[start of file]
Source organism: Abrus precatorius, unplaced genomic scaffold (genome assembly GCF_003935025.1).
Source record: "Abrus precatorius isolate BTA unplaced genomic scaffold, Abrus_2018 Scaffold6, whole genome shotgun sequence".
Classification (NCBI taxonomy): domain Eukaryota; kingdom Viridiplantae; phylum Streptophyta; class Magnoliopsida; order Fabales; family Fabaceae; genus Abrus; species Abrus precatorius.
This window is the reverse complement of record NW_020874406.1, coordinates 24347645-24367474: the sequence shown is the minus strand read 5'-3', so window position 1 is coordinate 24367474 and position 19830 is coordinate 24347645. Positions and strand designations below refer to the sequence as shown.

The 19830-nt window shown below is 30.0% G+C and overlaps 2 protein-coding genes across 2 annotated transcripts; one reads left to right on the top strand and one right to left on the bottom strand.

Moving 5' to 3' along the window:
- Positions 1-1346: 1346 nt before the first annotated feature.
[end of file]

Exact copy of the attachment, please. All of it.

Source organism: Abrus precatorius, unplaced genomic scaffold (genome assembly GCF_003935025.1).
Source record: "Abrus precatorius isolate BTA unplaced genomic scaffold, Abrus_2018 Scaffold6, whole genome shotgun sequence".
Classification (NCBI taxonomy): domain Eukaryota; kingdom Viridiplantae; phylum Streptophyta; class Magnoliopsida; order Fabales; family Fabaceae; genus Abrus; species Abrus precatorius.
This window is the reverse complement of record NW_020874406.1, coordinates 24347645-24367474: the sequence shown is the minus strand read 5'-3', so window position 1 is coordinate 24367474 and position 19830 is coordinate 24347645. Positions and strand designations below refer to the sequence as shown.

The 19830-nt window shown below is 30.0% G+C and overlaps 2 protein-coding genes across 2 annotated transcripts; one reads left to right on the top strand and one right to left on the bottom strand.

Moving 5' to 3' along the window:
- Positions 1-1346: 1346 nt before the first annotated feature.